Once Debby realizes the depth of Vince’s depravity – burning a young woman’s hand with his cigarette is small potatoes to this guy – she switches her loyalty to the righteous but rigid Bannion. And when Vince learns of her betrayal, she gets burned, literally, with a pot of boiling coffee. We hear, but don’t see, Debby’s wounded reaction in one of the most famous moments in the movies.

With her looks gone, Debby tells Bannion everything she knows and commits the murder that will bring down the syndicate. Oh, and throwing coffee? Two can play at that game. I’d like to see a Starbucks barrista do better.

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AFI FEST spotlights strong women in unusual roles

Isabelle Huppert

By Film Noir Blonde and Michael Wilmington

It’s clearly the year of Isabelle Huppert … at least at AFI FEST presented by AUDI, Huppert starred in two excellent films: “Elle” a thriller by Paul Verhoeven and “Things to Come” a family drama by Mia Hansen Love. In the first she is tough as nails; the second is one of the most human and tender roles of her career. Both are well worth seeing.

Overall, the festival highlighted many strong women’s roles:
Annette Bening in “20th Century Women,” by director Mike Mills
Nicole Kidman in “Lion,” by Garth Davis
Jessica Chastain in “Miss Sloane,” by John Madden
Oulaya Amamra in “Divines” by Houda Benyamina
Nathalie Baye, Marion Cotillard and Lea Seydoux in “It’s Only the End of the World,” by Xavier Dolan
Emma Suarez and Adriana Ugarte in “Julieta,” by Pedro Almodovar
Kika Magalhaes in “The Eyes of My Mother,” by Nicolas Pesce
Alice Lowe (actress, writer and director) of “Prevenge.”

And “Bright Lights: Starring Carrie Fisher and Debbie Reynolds,” by Fisher Stevens and Alexis Bloom is more than a little brilliant.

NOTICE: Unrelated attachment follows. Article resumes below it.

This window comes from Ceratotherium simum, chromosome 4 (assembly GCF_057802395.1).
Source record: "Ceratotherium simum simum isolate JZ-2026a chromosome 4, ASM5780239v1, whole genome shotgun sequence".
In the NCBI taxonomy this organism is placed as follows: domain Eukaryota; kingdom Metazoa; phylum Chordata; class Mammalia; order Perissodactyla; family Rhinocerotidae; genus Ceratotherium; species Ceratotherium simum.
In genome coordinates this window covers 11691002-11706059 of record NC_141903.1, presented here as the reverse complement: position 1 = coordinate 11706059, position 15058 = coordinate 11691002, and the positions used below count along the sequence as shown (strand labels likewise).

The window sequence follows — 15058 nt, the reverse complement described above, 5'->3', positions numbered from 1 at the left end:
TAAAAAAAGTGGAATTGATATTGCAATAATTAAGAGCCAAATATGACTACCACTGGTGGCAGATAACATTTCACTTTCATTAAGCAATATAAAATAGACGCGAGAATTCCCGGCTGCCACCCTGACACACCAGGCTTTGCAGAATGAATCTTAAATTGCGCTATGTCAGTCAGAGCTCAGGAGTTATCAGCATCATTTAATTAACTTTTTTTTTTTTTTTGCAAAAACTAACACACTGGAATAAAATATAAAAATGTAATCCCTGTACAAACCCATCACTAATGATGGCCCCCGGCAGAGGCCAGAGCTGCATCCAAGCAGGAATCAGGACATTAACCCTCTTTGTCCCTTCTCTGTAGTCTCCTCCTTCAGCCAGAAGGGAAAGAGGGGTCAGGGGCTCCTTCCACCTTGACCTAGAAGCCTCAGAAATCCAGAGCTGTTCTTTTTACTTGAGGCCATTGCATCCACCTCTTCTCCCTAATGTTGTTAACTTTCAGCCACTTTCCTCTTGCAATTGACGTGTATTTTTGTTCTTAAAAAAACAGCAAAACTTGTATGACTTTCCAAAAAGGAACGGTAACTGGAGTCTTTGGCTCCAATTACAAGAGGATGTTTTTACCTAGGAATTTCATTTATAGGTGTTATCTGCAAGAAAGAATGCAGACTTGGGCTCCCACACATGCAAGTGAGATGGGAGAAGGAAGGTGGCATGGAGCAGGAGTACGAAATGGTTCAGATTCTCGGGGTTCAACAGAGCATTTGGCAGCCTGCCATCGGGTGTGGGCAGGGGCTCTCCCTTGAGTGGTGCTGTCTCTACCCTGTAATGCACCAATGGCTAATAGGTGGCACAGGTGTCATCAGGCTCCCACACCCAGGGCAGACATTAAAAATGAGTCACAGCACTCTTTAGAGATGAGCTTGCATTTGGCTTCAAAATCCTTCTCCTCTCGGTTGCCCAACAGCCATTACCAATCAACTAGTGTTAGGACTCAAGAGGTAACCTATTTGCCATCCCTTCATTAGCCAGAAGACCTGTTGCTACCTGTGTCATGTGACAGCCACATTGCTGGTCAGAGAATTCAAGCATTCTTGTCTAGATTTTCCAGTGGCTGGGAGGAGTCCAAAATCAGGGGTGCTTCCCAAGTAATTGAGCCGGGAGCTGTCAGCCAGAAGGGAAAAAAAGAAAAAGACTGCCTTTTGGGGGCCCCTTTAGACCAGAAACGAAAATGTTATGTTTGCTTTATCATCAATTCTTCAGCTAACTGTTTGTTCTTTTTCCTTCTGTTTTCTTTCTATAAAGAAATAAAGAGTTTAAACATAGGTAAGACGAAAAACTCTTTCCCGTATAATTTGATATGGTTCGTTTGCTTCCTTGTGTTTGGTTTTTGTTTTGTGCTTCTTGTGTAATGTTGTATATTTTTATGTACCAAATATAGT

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AFI FEST 2016 honors Lupino, Dandridge and Wong

By Film Noir Blonde and Michael Wilmington

Ida Lupino directed “The Hitch-Hiker” and “The Bigamist,” both from 1953, as well as five other features.

Ida Lupino directed “The Hitch-Hiker” and “The Bigamist” as well as five other features.

The AFI FEST presented by AUDI, which runs in Hollywood from Nov. 10-17, will honor three brilliant women as part of its Cinema Legacy programming: Ida Lupino, Dorothy Dandridge and Anna May Wong.

Most famous as an actress, Lupino was also a director, writer and producer. She was the second woman (after Dorothy Arzner) to join the Directors Guild of America. Lupino was known for her energy and her intensity as well as her fiery temperament and mercurial character. She once described herself as “the poor man’s Bette Davis.” Like Davis, Lupino craved meaty, challenging roles and was not afraid to look unglamorous while playing them.

Dorothy Dandridge

Earlier in her career, she was billed as “the English Jean Harlow” and she was made to dye her hair blonde. But whether she was a blonde or a brunette, Lupino had a strong affinity with film noir. Lupino said of her early days: “I was going to play all the sweet roles. Whereupon, at the tender age of 13, I set upon the path of playing nothing but hookers.”

In addition to “They Drive By Night” and “High Sierra,” she earned 15 film noir or crime/mystery acting credits. She directed seven feature films (most notably “The Hitch-Hiker” and “The Bigamist” both from 1953) as well as many TV shows.

Dandridge, sometimes called the black Marilyn Monroe, was the first African American to receive a Best Actress Oscar nod. Dandridge was nominated for her performance in “Carmen Jones” (1954, Otto Preminger) but lost to Grace Kelly in “The Country Girl.”

Dandridge and Preminger began an affair during the shoot. He also started giving her career advice, which included turning down several roles. She was nominated for a Golden Globe for 1959’s “Porgy and Bess” (also directed by Preminger). In 1965, she died, alone, under mysterious circumstances. She was 42.

Anna May Wong

Wong was the first Chinese-American movie star. A native of Los Angeles, she worked in silent film, sound movies, television, stage and radio. But given the prejudices of the time, she did get her fair share of Hollywood roles.

Most egregiously, she was not considered for the lead of 1937’s “The Good Earth.” The part went to Luise Rainer. Wong made “Piccadilly” in London with director E.A. Dupont. She died in 1961 at age 56.

“The Hitch-Hiker,” “Carmen Jones” and “Piccadilly” will screen at AFI FEST.

This stellar fest is open to the public and will present galas, tributes, special screenings, world cinema, new auteurs, American independents, shorts and more.